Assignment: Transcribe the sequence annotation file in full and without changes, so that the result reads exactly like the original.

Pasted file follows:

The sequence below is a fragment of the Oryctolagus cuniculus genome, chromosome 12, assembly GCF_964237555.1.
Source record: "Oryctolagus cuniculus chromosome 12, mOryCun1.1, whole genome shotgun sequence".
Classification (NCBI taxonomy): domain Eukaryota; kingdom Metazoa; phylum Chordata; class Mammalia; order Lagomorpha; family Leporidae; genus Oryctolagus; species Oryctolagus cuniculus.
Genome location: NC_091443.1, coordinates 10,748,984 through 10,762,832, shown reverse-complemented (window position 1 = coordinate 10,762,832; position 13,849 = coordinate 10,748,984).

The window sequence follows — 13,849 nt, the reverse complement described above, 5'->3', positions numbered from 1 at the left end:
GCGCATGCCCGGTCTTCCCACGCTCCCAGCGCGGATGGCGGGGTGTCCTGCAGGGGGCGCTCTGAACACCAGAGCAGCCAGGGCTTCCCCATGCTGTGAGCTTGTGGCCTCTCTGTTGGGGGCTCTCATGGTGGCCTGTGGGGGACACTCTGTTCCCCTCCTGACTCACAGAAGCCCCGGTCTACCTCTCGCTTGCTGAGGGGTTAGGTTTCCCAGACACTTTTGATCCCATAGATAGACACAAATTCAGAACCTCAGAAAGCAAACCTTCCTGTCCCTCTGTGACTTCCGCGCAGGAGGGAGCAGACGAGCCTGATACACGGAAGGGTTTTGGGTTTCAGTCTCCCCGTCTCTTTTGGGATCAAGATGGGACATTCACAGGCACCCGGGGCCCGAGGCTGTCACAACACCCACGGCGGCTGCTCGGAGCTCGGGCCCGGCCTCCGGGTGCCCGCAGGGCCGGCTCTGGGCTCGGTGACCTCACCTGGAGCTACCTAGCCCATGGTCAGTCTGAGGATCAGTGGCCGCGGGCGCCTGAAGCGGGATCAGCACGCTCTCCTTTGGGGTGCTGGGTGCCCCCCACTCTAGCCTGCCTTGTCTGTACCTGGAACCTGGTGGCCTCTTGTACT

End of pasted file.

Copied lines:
The sequence below is a fragment of the Oryctolagus cuniculus genome, chromosome 12, assembly GCF_964237555.1.
Source record: "Oryctolagus cuniculus chromosome 12, mOryCun1.1, whole genome shotgun sequence".
Classification (NCBI taxonomy): domain Eukaryota; kingdom Metazoa; phylum Chordata; class Mammalia; order Lagomorpha; family Leporidae; genus Oryctolagus; species Oryctolagus cuniculus.
Genome location: NC_091443.1, coordinates 10,748,984 through 10,762,832, shown reverse-complemented (window position 1 = coordinate 10,762,832; position 13,849 = coordinate 10,748,984).

The window sequence follows — 13,849 nt, the reverse complement described above, 5'->3', positions numbered from 1 at the left end:
GCGCATGCCCGGTCTTCCCACGCTCCCAGCGCGGATGGCGGGGTGTCCTGCAGGGGGCGCTCTGAACACCAGAGCAGCCAGGGCTTCCCCATGCTGTGAGCTTGTGGCCTCTCTGTTGGGGGCTCTCATGGTGGCCTGTGGGGGACACTCTGTTCCCCTCCTGACTCACAGAAGCCCCGGTCTACCTCTCGCTTGCTGAGGGGTTAGGTTTCCCAGACACTTTTGATCCCATAGATAGACACAAATTCAGAACCTCAGAAAGCAAACCTTCCTGTCCCTCTGTGACTTCCGCGCAGGAGGGAGCAGACGAGCCTGATACACGGAAGGGTTTTGGGTTTCAGTCTCCCCGTCTCTTTTGGGATCAAGATGGGACATTCACAGGCACCCGGGGCCCGAGGCTGTCACAACACCCACGGCGGCTGCTCGGAGCTCGGGCCCGGCCTCCGGGTGCCCGCAGGGCCGGCTCTGGGCTCGGTGACCTCACCTGGAGCTACCTAGCCCATGGTCAGTCTGAGGATCAGTGGCCGCGGGCGCCTGAAGCGGGATCAGCACGCTCTCCTTTGGGGTGCTGGGTGCCCCCCACTCTAGCCTGCCTTGTCTGTACCTGGAACCTGGTGGCCTCTTGTACT